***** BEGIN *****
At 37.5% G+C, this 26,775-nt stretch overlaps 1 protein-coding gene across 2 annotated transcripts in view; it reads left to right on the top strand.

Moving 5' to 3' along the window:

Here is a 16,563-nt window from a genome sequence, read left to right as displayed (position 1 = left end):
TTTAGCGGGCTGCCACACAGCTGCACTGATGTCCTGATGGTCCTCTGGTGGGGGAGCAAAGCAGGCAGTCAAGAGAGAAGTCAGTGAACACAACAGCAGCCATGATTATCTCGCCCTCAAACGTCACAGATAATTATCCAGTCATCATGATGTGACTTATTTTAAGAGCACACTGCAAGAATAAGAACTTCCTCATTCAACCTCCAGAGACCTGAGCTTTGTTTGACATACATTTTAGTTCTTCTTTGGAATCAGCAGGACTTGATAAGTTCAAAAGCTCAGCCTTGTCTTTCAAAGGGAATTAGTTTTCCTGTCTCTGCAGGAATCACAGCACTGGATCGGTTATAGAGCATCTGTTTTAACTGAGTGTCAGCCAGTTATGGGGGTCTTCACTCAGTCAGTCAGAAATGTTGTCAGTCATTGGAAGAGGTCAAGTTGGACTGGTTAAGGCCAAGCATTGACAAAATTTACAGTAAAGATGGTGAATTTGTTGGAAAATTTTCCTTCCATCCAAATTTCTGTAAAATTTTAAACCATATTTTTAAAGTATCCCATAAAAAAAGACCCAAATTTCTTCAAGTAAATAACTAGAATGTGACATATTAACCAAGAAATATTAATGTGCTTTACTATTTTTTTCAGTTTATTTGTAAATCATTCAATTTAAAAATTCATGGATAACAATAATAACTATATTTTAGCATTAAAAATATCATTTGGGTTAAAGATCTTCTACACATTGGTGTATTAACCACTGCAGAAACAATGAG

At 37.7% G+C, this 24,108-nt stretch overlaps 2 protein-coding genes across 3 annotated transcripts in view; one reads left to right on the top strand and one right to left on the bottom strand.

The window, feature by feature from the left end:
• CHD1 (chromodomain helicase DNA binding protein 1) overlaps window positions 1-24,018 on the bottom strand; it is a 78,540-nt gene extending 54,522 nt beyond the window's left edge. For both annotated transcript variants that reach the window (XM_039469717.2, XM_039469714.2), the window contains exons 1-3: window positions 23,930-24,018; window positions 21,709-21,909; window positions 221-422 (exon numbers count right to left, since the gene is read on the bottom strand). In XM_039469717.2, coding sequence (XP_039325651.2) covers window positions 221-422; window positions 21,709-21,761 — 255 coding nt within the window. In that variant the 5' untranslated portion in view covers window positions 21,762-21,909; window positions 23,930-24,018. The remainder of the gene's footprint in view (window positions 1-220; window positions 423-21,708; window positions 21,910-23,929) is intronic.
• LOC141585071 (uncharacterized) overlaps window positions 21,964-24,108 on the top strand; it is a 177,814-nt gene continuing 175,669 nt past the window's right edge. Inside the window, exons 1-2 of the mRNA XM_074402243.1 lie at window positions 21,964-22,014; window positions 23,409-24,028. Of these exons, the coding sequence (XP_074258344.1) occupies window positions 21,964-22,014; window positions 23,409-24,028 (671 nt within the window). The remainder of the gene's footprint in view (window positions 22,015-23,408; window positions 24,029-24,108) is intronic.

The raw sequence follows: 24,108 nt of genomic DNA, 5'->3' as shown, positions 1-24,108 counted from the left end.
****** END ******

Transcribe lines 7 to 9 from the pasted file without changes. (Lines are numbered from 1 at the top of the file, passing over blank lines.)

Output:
• CHD1 (chromodomain helicase DNA binding protein 1) overlaps window positions 1-24,018 on the bottom strand; it is a 78,540-nt gene extending 54,522 nt beyond the window's left edge. For both annotated transcript variants that reach the window (XM_039469717.2, XM_039469714.2), the window contains exons 1-3: window positions 23,930-24,018; window positions 21,709-21,909; window positions 221-422 (exon numbers count right to left, since the gene is read on the bottom strand). In XM_039469717.2, coding sequence (XP_039325651.2) covers window positions 221-422; window positions 21,709-21,761 — 255 coding nt within the window. In that variant the 5' untranslated portion in view covers window positions 21,762-21,909; window positions 23,930-24,018. The remainder of the gene's footprint in view (window positions 1-220; window positions 423-21,708; window positions 21,910-23,929) is intronic.
• LOC141585071 (uncharacterized) overlaps window positions 21,964-24,108 on the top strand; it is a 177,814-nt gene continuing 175,669 nt past the window's right edge. Inside the window, exons 1-2 of the mRNA XM_074402243.1 lie at window positions 21,964-22,014; window positions 23,409-24,028. Of these exons, the coding sequence (XP_074258344.1) occupies window positions 21,964-22,014; window positions 23,409-24,028 (671 nt within the window). The remainder of the gene's footprint in view (window positions 22,015-23,408; window positions 24,029-24,108) is intronic.

The raw sequence follows: 24,108 nt of genomic DNA, 5'->3' as shown, positions 1-24,108 counted from the left end.